It was a day to mourn.
But the Rev. Regis. M. Farmer, who presided over a Mass commemorating the anniversary of the deaths of three Pittsburgh police officers in 2009, said it was also a day to act.
He implored the dozens before him -- including police, family members of the slain officers, city officials and community members -- to take the somber occasion to reflect on how they would act to preserve the legacy of Eric G. Kelly, Stephen J. Mayhle and Paul J. Sciullo Jr.
"They will not have died in vain if the neighborhoods in which we've lived in become safe and ... joyful and caring," he said, speaking to congregants at St. Maria Gorretti Church in Bloomfield. "We need to be more compassionate, more kind, more loving and more patient."
The anniversary reopens old wounds and can remind officers of the ever-present risks of their line of work. The three officers were responding to a domestic call at a home on Fairfield Street in Stanton Heights when Richard Poplawski ambushed them.
"Every officer, every day ... realizes that they're walking into harm's way and that comes with the job," said Mayor Bill Peduto, who shared his thoughts in front of a memorial statue dedicated to the men in front of the church.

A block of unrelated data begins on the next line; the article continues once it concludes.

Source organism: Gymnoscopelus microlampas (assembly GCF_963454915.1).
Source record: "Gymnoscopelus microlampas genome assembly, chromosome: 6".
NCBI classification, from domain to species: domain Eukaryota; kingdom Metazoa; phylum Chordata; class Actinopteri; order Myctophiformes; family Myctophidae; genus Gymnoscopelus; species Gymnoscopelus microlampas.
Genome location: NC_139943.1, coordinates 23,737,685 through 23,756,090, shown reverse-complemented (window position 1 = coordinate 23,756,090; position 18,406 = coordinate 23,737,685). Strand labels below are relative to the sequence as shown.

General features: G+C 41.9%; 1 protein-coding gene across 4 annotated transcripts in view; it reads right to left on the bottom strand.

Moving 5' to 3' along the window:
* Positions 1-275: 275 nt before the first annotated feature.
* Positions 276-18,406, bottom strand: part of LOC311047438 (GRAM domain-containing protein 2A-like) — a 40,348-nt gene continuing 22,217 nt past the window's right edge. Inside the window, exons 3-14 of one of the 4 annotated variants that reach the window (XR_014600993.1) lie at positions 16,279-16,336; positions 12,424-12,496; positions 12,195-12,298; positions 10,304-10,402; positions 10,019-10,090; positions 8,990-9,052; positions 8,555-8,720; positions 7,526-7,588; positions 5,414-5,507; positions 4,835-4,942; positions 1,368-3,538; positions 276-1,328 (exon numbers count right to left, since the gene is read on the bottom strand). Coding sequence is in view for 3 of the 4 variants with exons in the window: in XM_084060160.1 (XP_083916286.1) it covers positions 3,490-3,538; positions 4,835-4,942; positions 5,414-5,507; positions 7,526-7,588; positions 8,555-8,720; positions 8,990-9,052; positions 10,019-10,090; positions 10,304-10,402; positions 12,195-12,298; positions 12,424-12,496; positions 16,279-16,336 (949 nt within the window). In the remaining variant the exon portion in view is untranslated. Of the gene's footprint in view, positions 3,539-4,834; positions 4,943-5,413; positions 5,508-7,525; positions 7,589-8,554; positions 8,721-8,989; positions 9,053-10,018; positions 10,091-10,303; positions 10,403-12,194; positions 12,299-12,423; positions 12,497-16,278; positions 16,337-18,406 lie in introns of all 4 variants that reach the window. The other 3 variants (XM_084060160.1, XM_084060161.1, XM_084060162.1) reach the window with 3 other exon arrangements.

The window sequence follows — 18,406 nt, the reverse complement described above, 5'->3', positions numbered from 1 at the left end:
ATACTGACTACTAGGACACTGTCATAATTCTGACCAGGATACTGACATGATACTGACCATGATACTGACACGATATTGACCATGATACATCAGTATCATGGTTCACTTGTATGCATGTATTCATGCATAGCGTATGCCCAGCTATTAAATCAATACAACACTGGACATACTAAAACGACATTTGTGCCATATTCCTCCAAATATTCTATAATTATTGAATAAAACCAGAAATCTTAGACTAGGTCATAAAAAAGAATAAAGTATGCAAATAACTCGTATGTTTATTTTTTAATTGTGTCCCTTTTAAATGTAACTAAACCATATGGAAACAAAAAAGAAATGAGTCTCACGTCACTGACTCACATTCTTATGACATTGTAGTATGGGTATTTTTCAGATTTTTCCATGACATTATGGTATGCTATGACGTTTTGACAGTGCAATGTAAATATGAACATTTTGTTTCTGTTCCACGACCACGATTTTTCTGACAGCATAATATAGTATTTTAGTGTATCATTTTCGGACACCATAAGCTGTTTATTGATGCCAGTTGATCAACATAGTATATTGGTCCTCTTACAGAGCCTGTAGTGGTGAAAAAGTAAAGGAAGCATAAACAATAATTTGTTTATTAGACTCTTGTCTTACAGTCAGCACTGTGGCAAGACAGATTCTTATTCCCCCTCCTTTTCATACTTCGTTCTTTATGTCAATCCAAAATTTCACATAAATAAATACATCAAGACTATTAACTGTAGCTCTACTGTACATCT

Eric's mother, Frances Kelly, said the tragedy has forged a bond between the three families. They call each other when they feel the lingering effects of grief resurface -- on birthdays and during holidays, when the absence of the men becomes more palpable.
"We're family now," she said. "We all suffer so much ... we all suffer the same way."
Poplawski, 27, was sentenced to death. As with all capital cases, the case automatically is reviewed by the state's highest court. His case will be heard by the state Supreme Court Wednesday.
Ms. Kelly said she and other families are already bracing themselves for the emotional toll that re-living the tragic day in the courtroom will take.
"All of our stomachs are in knots," she said.
Paul Sciullo's mother, Sue, said in brief comments following the Mass that the Pittsburgh police bureau has become like a family to her, providing round-the-clock support.
"We lost a son but gained a family with the Pittsburgh police," she said.
Cmdr. Timothy O'Connor was transferred to the sprawling East End zone where the men were slain a month after the shooting and has since been promoted to oversee the zone, which hosted a large memorial gathering Friday morning.
By some measures, Zone 5 is the city's most dangerous. There have been three police officers shot in the line of duty and several more fired on since the three officers were killed in 2009.
"We have had our share of tragedy in the zone since Fairfield Street. I have been told we are cursed," he said. "However, I think it's a blessing because no matter what comes our way we deal with it and persevere."
Moriah Balingit: firstname.lastname@example.org, 412-263-2533 or on Twitter @MoriahBee.